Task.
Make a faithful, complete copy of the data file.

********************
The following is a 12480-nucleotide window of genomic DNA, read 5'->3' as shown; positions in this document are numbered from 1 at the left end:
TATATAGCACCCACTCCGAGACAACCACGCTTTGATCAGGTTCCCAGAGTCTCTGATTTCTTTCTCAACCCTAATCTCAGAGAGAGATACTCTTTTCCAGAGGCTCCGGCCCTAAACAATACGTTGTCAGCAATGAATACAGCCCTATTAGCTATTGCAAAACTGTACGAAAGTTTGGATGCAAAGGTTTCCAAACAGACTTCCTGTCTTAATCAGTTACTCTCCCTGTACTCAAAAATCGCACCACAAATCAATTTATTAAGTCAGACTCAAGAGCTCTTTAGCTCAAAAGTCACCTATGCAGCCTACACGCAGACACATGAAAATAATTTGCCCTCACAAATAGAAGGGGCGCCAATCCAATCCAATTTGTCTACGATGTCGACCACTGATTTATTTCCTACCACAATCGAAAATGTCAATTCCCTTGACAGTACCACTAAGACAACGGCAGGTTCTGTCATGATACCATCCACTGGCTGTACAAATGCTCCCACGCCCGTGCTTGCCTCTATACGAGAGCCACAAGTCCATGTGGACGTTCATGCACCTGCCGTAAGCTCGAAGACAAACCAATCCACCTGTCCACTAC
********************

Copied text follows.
The following is a 12480-nucleotide window of genomic DNA, read 5'->3' as shown; positions in this document are numbered from 1 at the left end:
TATATAGCACCCACTCCGAGACAACCACGCTTTGATCAGGTTCCCAGAGTCTCTGATTTCTTTCTCAACCCTAATCTCAGAGAGAGATACTCTTTTCCAGAGGCTCCGGCCCTAAACAATACGTTGTCAGCAATGAATACAGCCCTATTAGCTATTGCAAAACTGTACGAAAGTTTGGATGCAAAGGTTTCCAAACAGACTTCCTGTCTTAATCAGTTACTCTCCCTGTACTCAAAAATCGCACCACAAATCAATTTATTAAGTCAGACTCAAGAGCTCTTTAGCTCAAAAGTCACCTATGCAGCCTACACGCAGACACATGAAAATAATTTGCCCTCACAAATAGAAGGGGCGCCAATCCAATCCAATTTGTCTACGATGTCGACCACTGATTTATTTCCTACCACAATCGAAAATGTCAATTCCCTTGACAGTACCACTAAGACAACGGCAGGTTCTGTCATGATACCATCCACTGGCTGTACAAATGCTCCCACGCCCGTGCTTGCCTCTATACGAGAGCCACAAGTCCATGTGGACGTTCATGCACCTGCCGTAAGCTCGAAGACAAACCAATCCACCTGTCCACTAC